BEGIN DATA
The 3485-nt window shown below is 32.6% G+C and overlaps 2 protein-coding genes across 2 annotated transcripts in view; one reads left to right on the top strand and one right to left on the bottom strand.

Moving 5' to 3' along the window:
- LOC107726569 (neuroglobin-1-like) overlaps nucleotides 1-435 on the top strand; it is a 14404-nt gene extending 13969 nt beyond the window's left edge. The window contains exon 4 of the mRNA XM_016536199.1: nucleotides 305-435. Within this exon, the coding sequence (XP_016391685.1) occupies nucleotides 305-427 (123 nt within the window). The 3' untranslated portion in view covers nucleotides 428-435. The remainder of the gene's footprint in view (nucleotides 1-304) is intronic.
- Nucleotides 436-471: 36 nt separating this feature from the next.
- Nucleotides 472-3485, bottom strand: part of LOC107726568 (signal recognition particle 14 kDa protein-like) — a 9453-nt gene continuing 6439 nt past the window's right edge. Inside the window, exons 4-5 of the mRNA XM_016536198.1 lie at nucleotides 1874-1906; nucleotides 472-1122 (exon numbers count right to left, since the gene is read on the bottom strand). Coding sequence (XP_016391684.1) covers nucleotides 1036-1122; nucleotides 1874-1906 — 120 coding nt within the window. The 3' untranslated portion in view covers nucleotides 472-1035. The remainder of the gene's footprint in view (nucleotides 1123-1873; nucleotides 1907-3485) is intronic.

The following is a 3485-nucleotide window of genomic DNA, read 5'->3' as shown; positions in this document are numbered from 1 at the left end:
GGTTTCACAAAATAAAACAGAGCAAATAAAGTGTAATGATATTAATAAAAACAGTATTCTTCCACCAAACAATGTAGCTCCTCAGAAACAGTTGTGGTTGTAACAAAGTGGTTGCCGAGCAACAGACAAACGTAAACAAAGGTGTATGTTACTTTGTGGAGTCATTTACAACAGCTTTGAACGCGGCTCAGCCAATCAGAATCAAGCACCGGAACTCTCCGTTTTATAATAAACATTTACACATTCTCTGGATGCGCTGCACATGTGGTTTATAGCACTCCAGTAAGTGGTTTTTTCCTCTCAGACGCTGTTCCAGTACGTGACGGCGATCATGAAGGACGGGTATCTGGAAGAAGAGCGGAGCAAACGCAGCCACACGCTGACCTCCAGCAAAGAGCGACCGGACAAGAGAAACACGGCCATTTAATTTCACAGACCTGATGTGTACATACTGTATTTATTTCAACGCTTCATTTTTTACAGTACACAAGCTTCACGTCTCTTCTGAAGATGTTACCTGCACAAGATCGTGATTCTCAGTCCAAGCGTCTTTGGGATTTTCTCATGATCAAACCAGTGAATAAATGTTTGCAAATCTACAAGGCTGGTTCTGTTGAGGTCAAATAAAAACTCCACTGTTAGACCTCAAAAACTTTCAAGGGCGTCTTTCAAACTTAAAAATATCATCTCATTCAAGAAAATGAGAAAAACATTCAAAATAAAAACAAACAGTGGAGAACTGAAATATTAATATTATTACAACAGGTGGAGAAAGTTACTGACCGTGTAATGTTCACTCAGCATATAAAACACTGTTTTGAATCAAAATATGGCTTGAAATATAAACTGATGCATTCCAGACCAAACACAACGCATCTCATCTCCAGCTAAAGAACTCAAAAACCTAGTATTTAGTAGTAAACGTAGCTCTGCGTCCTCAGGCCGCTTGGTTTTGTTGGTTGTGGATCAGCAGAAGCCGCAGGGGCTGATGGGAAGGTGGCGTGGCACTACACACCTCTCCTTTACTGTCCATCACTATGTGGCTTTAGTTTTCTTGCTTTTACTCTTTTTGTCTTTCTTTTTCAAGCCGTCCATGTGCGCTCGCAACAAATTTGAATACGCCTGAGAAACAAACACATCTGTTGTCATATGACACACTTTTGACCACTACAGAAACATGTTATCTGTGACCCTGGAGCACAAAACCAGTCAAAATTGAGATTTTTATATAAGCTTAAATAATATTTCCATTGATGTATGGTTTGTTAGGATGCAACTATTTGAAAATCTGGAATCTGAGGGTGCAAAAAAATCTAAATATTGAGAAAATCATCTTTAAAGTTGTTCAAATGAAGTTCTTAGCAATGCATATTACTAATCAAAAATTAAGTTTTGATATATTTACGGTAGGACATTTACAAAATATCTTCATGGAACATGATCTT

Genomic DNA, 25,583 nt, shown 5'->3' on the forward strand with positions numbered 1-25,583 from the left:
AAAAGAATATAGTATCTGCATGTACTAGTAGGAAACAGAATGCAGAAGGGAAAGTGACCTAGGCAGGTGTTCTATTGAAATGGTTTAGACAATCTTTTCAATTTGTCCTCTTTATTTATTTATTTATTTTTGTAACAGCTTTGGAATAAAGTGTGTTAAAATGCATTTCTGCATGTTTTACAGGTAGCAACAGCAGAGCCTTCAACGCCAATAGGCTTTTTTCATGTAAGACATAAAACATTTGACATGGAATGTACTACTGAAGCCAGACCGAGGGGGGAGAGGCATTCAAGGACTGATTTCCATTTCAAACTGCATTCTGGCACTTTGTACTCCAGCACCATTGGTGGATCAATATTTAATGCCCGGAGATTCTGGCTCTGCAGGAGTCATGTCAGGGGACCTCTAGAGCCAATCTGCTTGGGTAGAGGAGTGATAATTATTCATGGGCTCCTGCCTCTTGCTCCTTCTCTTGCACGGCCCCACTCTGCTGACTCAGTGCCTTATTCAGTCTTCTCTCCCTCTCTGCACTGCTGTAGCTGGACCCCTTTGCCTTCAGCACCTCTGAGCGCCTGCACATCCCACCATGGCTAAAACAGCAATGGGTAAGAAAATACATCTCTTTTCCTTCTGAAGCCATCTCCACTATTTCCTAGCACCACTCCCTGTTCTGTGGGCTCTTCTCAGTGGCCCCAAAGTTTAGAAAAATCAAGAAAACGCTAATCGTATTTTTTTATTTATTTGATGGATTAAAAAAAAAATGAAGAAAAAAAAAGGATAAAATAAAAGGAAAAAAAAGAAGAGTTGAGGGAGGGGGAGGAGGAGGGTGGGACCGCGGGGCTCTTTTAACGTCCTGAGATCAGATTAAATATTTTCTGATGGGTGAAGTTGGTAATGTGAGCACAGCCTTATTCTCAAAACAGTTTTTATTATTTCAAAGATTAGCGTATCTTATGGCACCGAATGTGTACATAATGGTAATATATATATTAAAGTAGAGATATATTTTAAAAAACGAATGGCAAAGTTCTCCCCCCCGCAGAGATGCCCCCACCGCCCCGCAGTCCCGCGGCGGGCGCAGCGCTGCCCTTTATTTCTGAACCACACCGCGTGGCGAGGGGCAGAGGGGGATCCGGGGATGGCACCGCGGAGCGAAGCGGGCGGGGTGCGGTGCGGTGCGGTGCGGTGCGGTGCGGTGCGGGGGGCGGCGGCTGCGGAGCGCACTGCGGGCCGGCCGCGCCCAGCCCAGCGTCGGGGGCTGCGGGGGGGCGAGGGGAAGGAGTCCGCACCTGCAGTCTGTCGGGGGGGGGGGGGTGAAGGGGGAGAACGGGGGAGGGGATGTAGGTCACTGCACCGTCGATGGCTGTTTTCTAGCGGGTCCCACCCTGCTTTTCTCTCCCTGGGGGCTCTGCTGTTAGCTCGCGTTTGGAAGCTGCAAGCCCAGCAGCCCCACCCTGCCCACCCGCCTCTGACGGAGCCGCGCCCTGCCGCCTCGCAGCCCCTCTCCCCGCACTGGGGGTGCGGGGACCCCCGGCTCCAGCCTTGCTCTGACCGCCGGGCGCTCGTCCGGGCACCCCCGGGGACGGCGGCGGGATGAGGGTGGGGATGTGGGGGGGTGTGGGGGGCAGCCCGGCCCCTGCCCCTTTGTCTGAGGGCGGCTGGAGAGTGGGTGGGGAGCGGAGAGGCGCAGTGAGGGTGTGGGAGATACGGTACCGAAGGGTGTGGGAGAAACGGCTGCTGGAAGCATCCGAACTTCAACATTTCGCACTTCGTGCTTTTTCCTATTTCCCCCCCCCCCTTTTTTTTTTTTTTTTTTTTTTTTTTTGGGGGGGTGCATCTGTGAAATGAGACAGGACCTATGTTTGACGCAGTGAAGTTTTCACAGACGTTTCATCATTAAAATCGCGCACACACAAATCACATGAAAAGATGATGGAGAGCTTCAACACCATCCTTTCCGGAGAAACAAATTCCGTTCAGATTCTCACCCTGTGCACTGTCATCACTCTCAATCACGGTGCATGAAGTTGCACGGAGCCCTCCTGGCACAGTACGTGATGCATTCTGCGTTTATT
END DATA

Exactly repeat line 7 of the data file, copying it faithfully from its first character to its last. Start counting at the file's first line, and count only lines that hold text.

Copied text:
GGTTTCACAAAATAAAACAGAGCAAATAAAGTGTAATGATATTAATAAAAACAGTATTCTTCCACCAAACAATGTAGCTCCTCAGAAACAGTTGTGGTTGTAACAAAGTGGTTGCCGAGCAACAGACAAACGTAAACAAAGGTGTATGTTACTTTGTGGAGTCATTTACAACAGCTTTGAACGCGGCTCAGCCAATCAGAATCAAGCACCGGAACTCTCCGTTTTATAATAAACATTTACACATTCTCTGGATGCGCTGCACATGTGGTTTATAGCACTCCAGTAAGTGGTTTTTTCCTCTCAGACGCTGTTCCAGTACGTGACGGCGATCATGAAGGACGGGTATCTGGAAGAAGAGCGGAGCAAACGCAGCCACACGCTGACCTCCAGCAAAGAGCGACCGGACAAGAGAAACACGGCCATTTAATTTCACAGACCTGATGTGTACATACTGTATTTATTTCAACGCTTCATTTTTTACAGTACACAAGCTTCACGTCTCTTCTGAAGATGTTACCTGCACAAGATCGTGATTCTCAGTCCAAGCGTCTTTGGGATTTTCTCATGATCAAACCAGTGAATAAATGTTTGCAAATCTACAAGGCTGGTTCTGTTGAGGTCAAATAAAAACTCCACTGTTAGACCTCAAAAACTTTCAAGGGCGTCTTTCAAACTTAAAAATATCATCTCATTCAAGAAAATGAGAAAAACATTCAAAATAAAAACAAACAGTGGAGAACTGAAATATTAATATTATTACAACAGGTGGAGAAAGTTACTGACCGTGTAATGTTCACTCAGCATATAAAACACTGTTTTGAATCAAAATATGGCTTGAAATATAAACTGATGCATTCCAGACCAAACACAACGCATCTCATCTCCAGCTAAAGAACTCAAAAACCTAGTATTTAGTAGTAAACGTAGCTCTGCGTCCTCAGGCCGCTTGGTTTTGTTGGTTGTGGATCAGCAGAAGCCGCAGGGGCTGATGGGAAGGTGGCGTGGCACTACACACCTCTCCTTTACTGTCCATCACTATGTGGCTTTAGTTTTCTTGCTTTTACTCTTTTTGTCTTTCTTTTTCAAGCCGTCCATGTGCGCTCGCAACAAATTTGAATACGCCTGAGAAACAAACACATCTGTTGTCATATGACACACTTTTGACCACTACAGAAACATGTTATCTGTGACCCTGGAGCACAAAACCAGTCAAAATTGAGATTTTTATATAAGCTTAAATAATATTTCCATTGATGTATGGTTTGTTAGGATGCAACTATTTGAAAATCTGGAATCTGAGGGTGCAAAAAAATCTAAATATTGAGAAAATCATCTTTAAAGTTGTTCAAATGAAGTTCTTAGCAATGCATATTACTAATCAAAAATTAAGTTTTGATATATTTACGGTAGGACATTTACAAAATATCTTCATGGAACATGATCTT